5) Denominational affiliation often represents the triumph of ethnic and cultural loyalties over theological convictions…. This has always made it difficult to reach beyond one’s ethnic enclave because interested seekers, even if they were attracted to, for instance, Lutheran theology, had to accept it in the form of German chorales or Swedish traditions. (source)

About a month later, Ross Douthat asked in a New York Times column (July 15), “Can Liberal Christianity Be Saved?” He said that liberal Protestant denominations are on a trajectory to “change, and change, and die,” implying that conservative Christians are more or less on the right track. Diana Butler Bass corrected Douthat in a blog the next day, explaining that

“conservative denominations are now experiencing the same [decline]. For example, the Southern Baptist Convention, one of America’s most conservative churches, has for a dozen years struggled with membership loss and overall erosion in programming, staffing, and budgets. Many smaller conservative denominations, such as the Missouri Synod Lutherans, are under pressure by loss. The Roman Catholic Church, a body that has moved in markedly conservative directions and of which Mr. Douthat is a member, is straining as members leave in droves. By 2008, one in ten Americans considered him- or herself a former Roman Catholic. On the surface, Catholic membership numbers seem steady. But this is a function of Catholic immigration from Latin America. If one factors out immigrants, American Catholicism matches the membership decline of any liberal Protestant denomination.” (source)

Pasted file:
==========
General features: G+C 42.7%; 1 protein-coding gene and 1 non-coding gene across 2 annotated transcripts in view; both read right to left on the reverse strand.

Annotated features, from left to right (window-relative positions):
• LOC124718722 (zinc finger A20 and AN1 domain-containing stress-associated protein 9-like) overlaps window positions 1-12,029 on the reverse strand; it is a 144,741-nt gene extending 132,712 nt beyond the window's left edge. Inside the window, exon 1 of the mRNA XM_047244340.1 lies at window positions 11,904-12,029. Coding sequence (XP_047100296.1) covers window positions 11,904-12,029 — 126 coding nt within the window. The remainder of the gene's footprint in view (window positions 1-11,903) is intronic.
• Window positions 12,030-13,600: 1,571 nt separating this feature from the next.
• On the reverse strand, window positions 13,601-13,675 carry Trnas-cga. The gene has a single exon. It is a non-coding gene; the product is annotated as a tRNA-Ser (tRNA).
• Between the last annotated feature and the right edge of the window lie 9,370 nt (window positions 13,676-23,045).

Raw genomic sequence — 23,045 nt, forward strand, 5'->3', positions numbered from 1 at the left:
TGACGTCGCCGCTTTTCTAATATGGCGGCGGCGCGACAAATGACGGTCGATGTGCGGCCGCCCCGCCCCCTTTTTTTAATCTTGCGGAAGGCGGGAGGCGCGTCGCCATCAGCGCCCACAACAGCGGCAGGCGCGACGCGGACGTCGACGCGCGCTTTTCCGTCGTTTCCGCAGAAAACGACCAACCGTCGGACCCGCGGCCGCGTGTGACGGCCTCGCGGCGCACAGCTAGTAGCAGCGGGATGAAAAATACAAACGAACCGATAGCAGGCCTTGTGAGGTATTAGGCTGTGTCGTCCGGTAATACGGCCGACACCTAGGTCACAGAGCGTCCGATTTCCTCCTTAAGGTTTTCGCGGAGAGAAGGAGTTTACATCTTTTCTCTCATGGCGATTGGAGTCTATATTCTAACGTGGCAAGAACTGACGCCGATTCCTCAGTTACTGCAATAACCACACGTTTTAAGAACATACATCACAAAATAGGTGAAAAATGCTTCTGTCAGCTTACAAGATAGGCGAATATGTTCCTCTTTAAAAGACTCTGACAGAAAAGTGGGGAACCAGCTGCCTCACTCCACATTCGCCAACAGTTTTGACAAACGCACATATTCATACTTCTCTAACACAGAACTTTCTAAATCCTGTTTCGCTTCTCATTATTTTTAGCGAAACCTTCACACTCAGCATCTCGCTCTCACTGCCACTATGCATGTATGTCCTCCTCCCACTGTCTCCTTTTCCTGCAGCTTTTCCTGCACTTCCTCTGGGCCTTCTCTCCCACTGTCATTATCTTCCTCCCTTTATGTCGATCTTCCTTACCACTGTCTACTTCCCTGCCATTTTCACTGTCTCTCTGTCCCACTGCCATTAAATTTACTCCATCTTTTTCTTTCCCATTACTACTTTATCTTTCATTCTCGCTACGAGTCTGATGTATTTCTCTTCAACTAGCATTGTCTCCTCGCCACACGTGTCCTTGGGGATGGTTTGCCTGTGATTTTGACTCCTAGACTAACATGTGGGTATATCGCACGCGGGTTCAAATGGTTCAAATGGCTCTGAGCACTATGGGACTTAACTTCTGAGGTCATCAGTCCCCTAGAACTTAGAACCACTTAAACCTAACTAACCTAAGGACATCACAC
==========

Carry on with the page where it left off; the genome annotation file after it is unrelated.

She then adds these sobering words:

Decline is not exclusive … to liberal denominations–it is a reality facing the whole of American Christianity.The real question is not “Can liberal Christianity be saved?” The real question is: Can Christianity be saved?

Conversations like these might discourage committed church leaders who are struggling with any number of divisive issues and downward trend-lines. But they also might challenge us all to find a new and better way for our named congregational networks to do some fresh thinking about who we are, because our denominational struggles, make no mistake, are not merely about structures or policies or image or politics: they are about identity.